Experian's leaflet entitled Helping you to understand your credit file'states
'The finances of people living in the same household are often linked. If
one member gets into financial difficulty, it may have an adverse effect on
the finances of the other members of the household'. Also that they will
remove information about another individual from your file provided they are
satisfied that there is no financial connection between you.
it's difficult to see though how the disclosure can be justified in terms of
the first principle. I suggest your wife takes it up with the credit
reference agency and then the DPC if necessary.
> -----Original Message-----
> From: Richard Howley [SMTP:[log in to unmask]]
> Sent: 25 January 2001 14:09
> To: [log in to unmask]
> Subject: Credit file data
> I recently sent for my credit file (value for money for a £2 fee) from a
> well know credit refernce agency. It promptly arrived and much to my
> surprise it contained pages of information about my wife's financial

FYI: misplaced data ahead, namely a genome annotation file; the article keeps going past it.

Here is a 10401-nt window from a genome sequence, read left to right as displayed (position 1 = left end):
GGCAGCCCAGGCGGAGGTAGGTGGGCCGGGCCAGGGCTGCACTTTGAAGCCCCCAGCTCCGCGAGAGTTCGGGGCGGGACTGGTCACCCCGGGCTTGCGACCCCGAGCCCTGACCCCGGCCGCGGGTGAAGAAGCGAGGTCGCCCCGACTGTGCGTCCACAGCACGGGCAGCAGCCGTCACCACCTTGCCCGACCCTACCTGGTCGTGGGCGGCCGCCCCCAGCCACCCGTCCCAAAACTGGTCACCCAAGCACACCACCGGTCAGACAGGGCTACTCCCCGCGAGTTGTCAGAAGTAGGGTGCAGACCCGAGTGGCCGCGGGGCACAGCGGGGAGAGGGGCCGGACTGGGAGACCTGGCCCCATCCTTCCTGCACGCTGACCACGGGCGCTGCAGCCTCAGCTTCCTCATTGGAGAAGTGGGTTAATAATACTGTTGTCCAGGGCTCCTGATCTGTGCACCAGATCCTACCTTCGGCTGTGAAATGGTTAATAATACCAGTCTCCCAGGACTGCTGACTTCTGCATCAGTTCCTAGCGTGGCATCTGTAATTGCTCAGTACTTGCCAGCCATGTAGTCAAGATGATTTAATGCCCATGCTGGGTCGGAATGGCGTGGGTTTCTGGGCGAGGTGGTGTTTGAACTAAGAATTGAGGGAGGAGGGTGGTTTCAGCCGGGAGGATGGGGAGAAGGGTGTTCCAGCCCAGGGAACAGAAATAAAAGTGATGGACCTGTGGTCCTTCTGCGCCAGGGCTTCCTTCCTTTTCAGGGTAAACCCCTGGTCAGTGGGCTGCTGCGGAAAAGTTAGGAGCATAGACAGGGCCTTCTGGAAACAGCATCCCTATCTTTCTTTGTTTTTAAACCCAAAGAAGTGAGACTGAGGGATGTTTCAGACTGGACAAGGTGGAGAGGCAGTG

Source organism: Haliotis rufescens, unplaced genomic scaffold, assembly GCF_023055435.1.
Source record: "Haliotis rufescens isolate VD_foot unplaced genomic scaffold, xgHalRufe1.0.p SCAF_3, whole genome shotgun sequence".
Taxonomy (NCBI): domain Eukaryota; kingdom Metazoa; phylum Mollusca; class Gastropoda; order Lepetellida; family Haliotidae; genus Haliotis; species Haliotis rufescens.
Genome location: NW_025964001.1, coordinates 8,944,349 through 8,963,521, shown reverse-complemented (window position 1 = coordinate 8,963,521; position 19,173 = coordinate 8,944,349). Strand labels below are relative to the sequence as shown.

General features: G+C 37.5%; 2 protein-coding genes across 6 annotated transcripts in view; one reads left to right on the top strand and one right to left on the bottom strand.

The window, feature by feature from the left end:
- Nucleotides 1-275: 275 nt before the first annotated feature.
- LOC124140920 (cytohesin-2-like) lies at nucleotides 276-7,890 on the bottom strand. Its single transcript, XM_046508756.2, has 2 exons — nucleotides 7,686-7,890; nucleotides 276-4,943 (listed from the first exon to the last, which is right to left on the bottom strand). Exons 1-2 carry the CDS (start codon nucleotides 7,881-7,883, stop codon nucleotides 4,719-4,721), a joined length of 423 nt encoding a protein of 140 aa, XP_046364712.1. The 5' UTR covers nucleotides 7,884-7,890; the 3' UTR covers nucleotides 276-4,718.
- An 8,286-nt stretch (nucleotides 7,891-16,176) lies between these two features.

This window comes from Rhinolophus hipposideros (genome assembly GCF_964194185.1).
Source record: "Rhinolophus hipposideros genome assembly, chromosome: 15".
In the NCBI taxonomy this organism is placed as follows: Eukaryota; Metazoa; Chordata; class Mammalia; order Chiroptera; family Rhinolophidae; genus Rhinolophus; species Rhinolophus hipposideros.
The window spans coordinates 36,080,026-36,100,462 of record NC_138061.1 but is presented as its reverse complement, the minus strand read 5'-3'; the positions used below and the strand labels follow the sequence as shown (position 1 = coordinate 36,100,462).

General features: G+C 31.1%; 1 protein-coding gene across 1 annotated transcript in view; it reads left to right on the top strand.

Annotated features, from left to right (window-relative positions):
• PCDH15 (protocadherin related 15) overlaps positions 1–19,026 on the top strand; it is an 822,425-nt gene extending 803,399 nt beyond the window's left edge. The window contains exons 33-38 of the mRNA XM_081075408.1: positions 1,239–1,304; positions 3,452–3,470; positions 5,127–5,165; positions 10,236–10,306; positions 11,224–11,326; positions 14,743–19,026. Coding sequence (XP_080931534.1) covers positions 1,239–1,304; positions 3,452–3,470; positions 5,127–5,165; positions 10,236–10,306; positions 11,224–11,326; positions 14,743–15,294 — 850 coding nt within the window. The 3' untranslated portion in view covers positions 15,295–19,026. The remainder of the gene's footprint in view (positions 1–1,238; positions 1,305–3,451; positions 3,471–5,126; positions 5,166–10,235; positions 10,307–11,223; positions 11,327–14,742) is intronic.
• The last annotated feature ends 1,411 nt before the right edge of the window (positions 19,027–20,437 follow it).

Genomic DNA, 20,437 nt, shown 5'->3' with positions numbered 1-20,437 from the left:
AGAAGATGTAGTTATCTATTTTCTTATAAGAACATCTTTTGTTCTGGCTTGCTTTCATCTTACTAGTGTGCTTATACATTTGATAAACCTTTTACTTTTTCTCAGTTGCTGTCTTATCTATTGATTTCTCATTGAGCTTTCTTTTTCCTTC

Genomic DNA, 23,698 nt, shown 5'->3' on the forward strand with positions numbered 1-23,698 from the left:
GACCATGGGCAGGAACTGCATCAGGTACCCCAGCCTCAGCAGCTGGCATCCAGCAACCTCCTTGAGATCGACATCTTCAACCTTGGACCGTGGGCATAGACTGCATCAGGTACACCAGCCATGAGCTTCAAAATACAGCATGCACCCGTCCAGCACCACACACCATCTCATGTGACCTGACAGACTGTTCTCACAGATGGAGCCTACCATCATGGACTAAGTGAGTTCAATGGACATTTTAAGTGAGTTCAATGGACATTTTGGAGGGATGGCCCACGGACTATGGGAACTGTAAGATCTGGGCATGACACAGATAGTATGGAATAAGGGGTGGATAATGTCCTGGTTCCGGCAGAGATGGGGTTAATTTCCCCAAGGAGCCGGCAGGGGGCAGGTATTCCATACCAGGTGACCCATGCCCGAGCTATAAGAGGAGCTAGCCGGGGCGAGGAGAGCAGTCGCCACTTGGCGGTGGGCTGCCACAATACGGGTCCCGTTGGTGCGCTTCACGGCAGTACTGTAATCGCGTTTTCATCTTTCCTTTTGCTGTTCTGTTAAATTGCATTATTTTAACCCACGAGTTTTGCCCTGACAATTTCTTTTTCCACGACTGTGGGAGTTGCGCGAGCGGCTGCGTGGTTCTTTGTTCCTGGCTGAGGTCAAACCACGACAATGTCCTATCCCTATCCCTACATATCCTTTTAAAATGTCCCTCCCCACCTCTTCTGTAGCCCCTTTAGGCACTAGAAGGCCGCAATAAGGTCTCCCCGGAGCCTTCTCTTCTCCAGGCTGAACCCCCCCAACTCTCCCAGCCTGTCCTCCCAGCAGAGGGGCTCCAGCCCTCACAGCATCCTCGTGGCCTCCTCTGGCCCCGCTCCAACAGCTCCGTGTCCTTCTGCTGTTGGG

> affairs. Now I guess its reasonable for the file to record that the
> is in joint names and for it to show that I am the main holder of a credit
> card account for which I have approved a second card in her name.
> But I was surprised (and she very angry) that it also contained the
> of her personal credit cards, the date she took it out, her credit limit,
> her current balance and so on. It also showed a list of previously held
> now closed accounts for catalogues, credit cards, store cards, etc, in her
> (sole) name. Also shown was a monthy update on payments to all these
> accounts, ie. ontime, missed, etc.
> Is this legal?